The emotional pain also lingers. Both Taylors have vowed not to use medication to help cope with the trauma, blaming the gunmen's use of drugs for the rampage. To make ends meet, Mark Taylor accepted occasional speaking engagements around the country. Sometimes he was paid; sometimes he wasn't.
Taylor was eating lunch in an outside area near the Columbine High School cafeteria when the Jefferson County, Colo., campus became a war zone.
Taylor, now 24, was shot eight times by students Eric Harris and Dylan Klebold, who went on a shooting rampage that lasted 16 minutes.
Those wounds forever changed the lives of Taylor and his mother, Donna. Today, Taylor and his mother live in Southern Baptist Church's homeless shelter in Buena Park. All the family's energy – and scarce resources – have been spent speaking out about the Columbine tragedy.
"It was right when we said a prayer when the whole thing happened," says Taylor, his hands trembling. "When you get shot, you remember everything."
Last month, he released a book, "I Asked, God Answered: A Columbine Miracle." The 55-page book sells for $7.99 on Amazon.com.
Taylor realizes the book isn't going to make a lot of money, but says it was something he had to do: "(This is) for the victims and their healing process. It's about forgiveness. That's what helped me get through it.
Harris and Klebold, clad in black trench coats, killed 13 people, beginning at 11:19 a.m. Another 21 people were injured. Shortly after noon, they took their own lives.
For the assault, they were equipped with 20-pound propane bombs and pipe bombs, which failed to explode. They had ammunition strapped to their bodies, according to the Jefferson County Sheriff's Department.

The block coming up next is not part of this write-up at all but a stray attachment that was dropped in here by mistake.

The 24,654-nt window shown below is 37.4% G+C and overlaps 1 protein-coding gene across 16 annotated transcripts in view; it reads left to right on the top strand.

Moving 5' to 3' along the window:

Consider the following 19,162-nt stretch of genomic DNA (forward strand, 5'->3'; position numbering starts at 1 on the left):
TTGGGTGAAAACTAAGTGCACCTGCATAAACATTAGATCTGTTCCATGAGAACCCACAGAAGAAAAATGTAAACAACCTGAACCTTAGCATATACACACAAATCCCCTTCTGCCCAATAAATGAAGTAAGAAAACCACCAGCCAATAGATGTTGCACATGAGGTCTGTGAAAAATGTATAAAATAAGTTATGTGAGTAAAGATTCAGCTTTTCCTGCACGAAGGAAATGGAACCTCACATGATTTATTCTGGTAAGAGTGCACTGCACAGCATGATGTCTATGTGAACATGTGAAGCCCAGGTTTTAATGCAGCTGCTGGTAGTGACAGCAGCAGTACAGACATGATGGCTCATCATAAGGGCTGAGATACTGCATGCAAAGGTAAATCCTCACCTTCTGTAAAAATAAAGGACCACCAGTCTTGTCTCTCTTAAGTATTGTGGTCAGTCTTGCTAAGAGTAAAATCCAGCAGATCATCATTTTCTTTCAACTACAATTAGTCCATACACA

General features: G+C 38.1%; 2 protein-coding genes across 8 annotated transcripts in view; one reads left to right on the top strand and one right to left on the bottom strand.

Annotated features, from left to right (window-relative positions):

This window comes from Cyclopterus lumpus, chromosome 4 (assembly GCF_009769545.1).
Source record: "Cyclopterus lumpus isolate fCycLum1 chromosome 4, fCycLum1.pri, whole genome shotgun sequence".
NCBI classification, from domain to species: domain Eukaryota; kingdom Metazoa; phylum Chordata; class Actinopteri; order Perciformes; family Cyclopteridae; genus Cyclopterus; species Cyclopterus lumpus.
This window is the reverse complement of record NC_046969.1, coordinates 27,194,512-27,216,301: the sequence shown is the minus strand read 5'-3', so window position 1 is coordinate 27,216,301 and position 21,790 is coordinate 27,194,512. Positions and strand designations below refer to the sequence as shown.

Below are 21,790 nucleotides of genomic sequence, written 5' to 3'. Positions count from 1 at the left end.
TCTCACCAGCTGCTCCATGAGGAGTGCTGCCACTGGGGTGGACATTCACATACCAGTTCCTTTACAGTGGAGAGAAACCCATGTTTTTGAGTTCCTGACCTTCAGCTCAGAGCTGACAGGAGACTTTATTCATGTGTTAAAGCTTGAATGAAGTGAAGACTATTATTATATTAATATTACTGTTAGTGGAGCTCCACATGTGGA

Taylor, who was hit in chest and legs, spent two months in a hospital with tubes attached to his body. He returned home, where he was under the care of a nurse. He never got a diploma from Columbine.
He remembers the medical staff at the hospital discussing his condition: They called him the dead kid talking.
In time, most of the physical problems healed, Taylor says – aside from chronic back pain that hinders his ability to work.
The emotional pain also lingers. Both Taylors have vowed not to use medication to help cope with the trauma, blaming the gunmen's use of drugs for the rampage. Instead, they relied on prayer.
Taylor's father left the family four years ago, saying he could not deal with the constant reminders of the incident, according to Donna Taylor, 58.
To make ends meet, Mark Taylor accepted occasional speaking engagements around the country. Sometimes he was paid; sometimes he wasn't.
"It's been a tough spot for me," Donna Taylor says. "It's a total nightmare. … I never thought we'd have to go through this."
During a speaking engagement, the Taylors met Dr. Wiley Drake, pastor at Buena Park's Southern Baptist Church. Drake and Donna Taylor stayed in touch.
"I was kind of a pastor from afar," says Drake, who welcomed the family into the shelter two weeks ago. He offered to let them stay until they bounced back.
Mark Taylor says his life had been turned upside-down by the rampage. He doesn't know what the future holds, but he does know that he wants to help his fellow classmates and others affected by the Columbine massacre.
"I think forgiveness is a big step toward moving on," says Taylor, who is considering a life in the ministry. "Just helping some else heal is all I need."